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Charlotte Area News

Are You Ready For Some Football On Public TV?

http://66.225.205.104/MT20110711.mp3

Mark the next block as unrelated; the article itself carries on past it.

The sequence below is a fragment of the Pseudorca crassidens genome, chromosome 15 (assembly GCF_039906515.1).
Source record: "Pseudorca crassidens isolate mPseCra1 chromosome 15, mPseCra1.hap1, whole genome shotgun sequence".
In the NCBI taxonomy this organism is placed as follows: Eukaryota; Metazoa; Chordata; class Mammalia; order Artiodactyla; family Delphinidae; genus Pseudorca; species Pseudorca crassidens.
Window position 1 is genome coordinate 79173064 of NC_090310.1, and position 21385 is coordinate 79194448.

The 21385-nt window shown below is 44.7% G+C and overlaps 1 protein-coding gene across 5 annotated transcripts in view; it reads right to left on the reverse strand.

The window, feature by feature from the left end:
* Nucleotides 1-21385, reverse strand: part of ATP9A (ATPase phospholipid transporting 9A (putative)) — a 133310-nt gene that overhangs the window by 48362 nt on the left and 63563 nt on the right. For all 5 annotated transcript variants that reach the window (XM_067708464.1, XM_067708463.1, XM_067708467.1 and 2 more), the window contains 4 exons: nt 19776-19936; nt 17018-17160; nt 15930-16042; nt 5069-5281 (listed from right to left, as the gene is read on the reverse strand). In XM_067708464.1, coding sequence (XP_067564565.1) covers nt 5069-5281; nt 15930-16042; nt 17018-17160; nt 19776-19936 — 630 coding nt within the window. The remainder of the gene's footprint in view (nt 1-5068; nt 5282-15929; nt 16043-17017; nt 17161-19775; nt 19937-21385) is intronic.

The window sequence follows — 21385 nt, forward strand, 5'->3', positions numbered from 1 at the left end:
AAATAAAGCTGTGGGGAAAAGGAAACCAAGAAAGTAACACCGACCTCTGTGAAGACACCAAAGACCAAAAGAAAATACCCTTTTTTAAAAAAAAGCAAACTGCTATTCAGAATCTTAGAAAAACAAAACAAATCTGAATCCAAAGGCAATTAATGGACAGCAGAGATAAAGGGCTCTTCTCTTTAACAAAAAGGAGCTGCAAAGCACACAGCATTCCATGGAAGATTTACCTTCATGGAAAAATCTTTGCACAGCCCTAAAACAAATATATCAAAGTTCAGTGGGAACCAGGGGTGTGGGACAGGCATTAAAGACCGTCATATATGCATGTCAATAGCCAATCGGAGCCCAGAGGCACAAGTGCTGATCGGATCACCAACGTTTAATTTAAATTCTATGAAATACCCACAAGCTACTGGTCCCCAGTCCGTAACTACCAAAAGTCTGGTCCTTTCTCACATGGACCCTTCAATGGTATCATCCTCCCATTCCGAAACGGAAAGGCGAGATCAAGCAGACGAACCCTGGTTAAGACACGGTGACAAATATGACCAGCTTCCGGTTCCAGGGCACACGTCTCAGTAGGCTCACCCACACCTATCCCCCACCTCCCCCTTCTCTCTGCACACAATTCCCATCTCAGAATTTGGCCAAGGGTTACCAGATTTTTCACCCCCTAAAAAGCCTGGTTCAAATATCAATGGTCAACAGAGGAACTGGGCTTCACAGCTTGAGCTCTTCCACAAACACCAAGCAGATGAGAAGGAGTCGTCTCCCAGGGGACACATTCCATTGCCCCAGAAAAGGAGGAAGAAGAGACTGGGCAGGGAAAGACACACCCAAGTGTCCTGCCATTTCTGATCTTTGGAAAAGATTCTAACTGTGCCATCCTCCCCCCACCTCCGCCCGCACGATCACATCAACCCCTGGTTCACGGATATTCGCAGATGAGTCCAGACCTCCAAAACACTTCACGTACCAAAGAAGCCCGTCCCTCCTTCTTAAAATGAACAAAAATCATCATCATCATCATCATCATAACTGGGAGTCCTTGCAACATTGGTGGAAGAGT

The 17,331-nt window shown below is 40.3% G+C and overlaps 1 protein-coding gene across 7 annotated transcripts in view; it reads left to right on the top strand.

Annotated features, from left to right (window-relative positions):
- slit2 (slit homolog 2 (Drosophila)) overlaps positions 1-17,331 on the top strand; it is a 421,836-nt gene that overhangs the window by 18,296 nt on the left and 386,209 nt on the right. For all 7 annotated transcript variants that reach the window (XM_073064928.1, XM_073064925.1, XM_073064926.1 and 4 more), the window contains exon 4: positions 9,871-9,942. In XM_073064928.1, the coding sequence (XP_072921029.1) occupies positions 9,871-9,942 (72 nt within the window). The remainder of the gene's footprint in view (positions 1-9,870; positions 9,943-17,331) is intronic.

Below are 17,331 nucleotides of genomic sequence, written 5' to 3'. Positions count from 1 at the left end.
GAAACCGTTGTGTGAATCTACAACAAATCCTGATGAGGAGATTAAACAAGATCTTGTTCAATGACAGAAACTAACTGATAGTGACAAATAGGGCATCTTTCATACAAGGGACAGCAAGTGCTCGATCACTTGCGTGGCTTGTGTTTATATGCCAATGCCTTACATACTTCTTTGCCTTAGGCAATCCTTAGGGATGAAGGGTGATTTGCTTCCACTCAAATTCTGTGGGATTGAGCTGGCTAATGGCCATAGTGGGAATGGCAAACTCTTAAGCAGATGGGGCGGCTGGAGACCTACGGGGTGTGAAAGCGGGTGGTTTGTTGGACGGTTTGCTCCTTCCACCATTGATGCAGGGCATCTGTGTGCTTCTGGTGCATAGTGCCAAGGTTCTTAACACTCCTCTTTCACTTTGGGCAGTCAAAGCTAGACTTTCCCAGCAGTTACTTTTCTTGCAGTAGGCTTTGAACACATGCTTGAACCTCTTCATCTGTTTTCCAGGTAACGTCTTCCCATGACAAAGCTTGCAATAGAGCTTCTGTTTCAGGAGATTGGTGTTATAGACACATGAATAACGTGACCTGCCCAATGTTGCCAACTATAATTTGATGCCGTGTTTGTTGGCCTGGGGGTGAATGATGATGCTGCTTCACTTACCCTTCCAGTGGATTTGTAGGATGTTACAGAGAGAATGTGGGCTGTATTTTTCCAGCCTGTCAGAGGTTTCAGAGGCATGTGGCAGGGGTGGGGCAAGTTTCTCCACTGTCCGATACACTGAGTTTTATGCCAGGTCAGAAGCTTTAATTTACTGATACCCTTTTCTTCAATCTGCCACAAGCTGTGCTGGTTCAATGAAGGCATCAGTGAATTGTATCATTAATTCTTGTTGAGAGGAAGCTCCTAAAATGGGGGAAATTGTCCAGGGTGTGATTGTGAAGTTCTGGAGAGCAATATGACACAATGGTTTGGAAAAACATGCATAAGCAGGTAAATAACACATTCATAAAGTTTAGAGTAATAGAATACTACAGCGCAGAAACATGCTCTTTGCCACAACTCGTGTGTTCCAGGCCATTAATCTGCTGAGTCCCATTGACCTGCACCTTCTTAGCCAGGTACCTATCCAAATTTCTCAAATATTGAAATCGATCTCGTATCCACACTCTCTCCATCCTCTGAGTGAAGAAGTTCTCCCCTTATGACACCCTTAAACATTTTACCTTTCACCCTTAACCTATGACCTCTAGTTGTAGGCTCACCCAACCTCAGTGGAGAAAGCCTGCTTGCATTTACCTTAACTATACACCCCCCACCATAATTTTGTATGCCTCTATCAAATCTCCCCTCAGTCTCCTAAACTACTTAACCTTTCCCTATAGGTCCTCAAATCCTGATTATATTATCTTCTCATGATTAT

College football will be shown on television this fall. Nothing unusual about that - except that public television stations are getting in the game. The Southern Conference has worked out a deal with UNC-TV, South Carolina ETV and Georgia Public Broadcasting. Southern Conference Commissioner John Iamarino said when he pitched the idea of college football on public television, he was met with strange looks from, well, everyone. "As recently as when I went to see our attorney who's working on the agreement, he said, 'you're going to do what?'" Iamarino said. Iamarino said it's an outside-the-box idea, but it makes sense for the Southern Conference. Its football teams compete in the NCAA's second tier, called the Football Championship Subdivision. The conference has a national powerhouse in Appalachian State, which won three straight national championships a few years ago. Still, the conference is way too small to get the billion-dollar TV deals that are customary for the Atlantic Coast Conference and Southeastern Conference. But Iamarino said a deal with public TV stations in the Carolinas and Georgia guarantees regional exposure for the Southern Conference. "We certainly think it's going to get some eyeballs to public television that perhaps they were not drawing in the past," Iamarino said. Starting in October, UNC-TV, South Carolina ETV and Georgia Public Broadcasting will air the Southern Conference's game-of-the-week each Saturday. The conference will cover all the production costs, and Iamarino said it may give students from the competing schools a chance to work on the broadcasts. The conference and the public TV stations will split the sponsor breaks, but the conference will retain the rights to the broadcasts. UNC-TV Communications Director Steve Volstad says college sports and public TV aren't exactly strangers. "While it's not typically what people think of when they think: public broadcasting," Volstad chuckled, "there's some precedent for it." Volstad said it's worked well in Connecticut, where the powerhouse UCONN women's basketball team has played on public TV for years. And UNC-TV showed some college sports when it first started in the 1950s. Three North Carolina schools play football in the Southern Conference: Appalachian State, Elon and Western Carolina. Valsted says that gives UNC-TV a chance to tap into a new audience. "There's I think a significant audience for these games, and we thought it was an opportunity to expand our service in a way that we hadn't gotten into much before," Volstad said. The first game on public TV is October 1. It'll be rematch between last season's Southern Conference co-champions, Appalachian State and Wofford.